ingredients from which wood was made in the first place which is quite remarkable this is the cycle of nature now I wanted to focus on the one product solid product which let's left behind I've told you that carbon dioxide and water vapor are the two main products which go into there but left behind we have a product which I have here which no one ever draws any attention to but here it is it is simply wood ash it is the ash which is produced from the
01:18:23
burning of the wood and believe it or not this too has had a huge role in the history of mankind no we humans we don't waste anything at all in any process dear Andres could I ask you to do me a favor and take away our beautiful flask here which has become full thank you so much just with of tripod with everything thank you watch out it that's it I will just mop down I will just mop down the tiny spillage and then I wanted to show you something about the properties of
01:18:54
wood ash and I'm going to start off by pouring my cabbage juice through the wood ash so I'm going to put two tips um I'm going to if you don't mind move this into the center phase now into the center thank you very much Oscar that's much appreciated now I'm going to now move these three flasks on the beautiful sheets of white paper into center stage the reason is I wanted to show you now what is in here you see the cabbage water has been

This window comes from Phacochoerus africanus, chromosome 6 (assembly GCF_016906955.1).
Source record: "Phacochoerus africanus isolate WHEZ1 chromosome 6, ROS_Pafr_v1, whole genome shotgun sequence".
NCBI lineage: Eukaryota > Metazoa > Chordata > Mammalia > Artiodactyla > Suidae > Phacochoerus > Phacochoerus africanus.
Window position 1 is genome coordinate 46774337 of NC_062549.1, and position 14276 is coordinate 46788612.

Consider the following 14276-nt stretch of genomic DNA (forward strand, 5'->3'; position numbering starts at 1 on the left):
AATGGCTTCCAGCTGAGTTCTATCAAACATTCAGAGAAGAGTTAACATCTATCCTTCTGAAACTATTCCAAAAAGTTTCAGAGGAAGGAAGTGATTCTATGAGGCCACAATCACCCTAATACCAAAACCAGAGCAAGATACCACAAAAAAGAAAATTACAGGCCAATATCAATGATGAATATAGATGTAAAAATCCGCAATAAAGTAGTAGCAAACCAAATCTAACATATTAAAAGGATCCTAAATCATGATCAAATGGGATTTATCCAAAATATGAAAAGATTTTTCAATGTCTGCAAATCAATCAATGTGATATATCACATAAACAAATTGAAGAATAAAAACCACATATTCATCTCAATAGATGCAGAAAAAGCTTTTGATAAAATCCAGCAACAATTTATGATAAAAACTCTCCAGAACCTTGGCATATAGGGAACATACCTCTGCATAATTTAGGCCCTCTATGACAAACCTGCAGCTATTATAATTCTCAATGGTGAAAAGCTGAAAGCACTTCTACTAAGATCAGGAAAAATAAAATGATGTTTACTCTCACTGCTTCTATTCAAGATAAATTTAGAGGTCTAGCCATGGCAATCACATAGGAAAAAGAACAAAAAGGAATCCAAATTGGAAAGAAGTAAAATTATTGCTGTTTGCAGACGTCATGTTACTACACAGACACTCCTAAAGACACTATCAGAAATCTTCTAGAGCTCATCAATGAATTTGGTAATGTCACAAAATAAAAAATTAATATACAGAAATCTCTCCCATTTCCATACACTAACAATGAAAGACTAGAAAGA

01:19:25
totally depolarized by our activated charcoal I'm now going to take this is ash from a wood fire in my back garden and I have I put it through a sieve just the kitchen you know a kitchen strainer a tea strainer big tea strainer or a metal sieve just to get rid of some of the larger bits there is my wood ash going on and let's see what wood ash is actually made of this is a very interesting thing because there are many very useful substances this is what we call the in combustible part of what the
01:19:56
part of the wood that doesn't burn it's the bit that gets left behind at the end now if I now pour through this my cabbage juice please watch what happens I'm going to very very gently pour the cabbage on and you'll notice there's a lick a bit of dust going up etc and very shortly the cabbage will start coming through and as the cabbage starts coming through you will notice hopefully a very very significant change in color it takes a little while to come through what I
01:20:28
wanted to tell you is it's going to come through let's just wait it's almost there because this has played a most important role in the history and I'll tell you what this ash has been used in soap making thousands of years ago even in ancient Egypt people were already in ancient he we're already aware of the most important ingredients that can be used in this in this wood ash to make soap and for that reason the liquid which you can see coming through now
01:20:59
dear children has a different color it is coming through yellow and the reason why it comes through yellow is because in this ash which I have there are two very important compounds containing two different metals and one of them is called potassium carbonate and the potassium carbonate and causes the water to be alkaline by process called alkali hydrolysis please don't worry if you don't understand but seeing is believing and you will all agree that this is not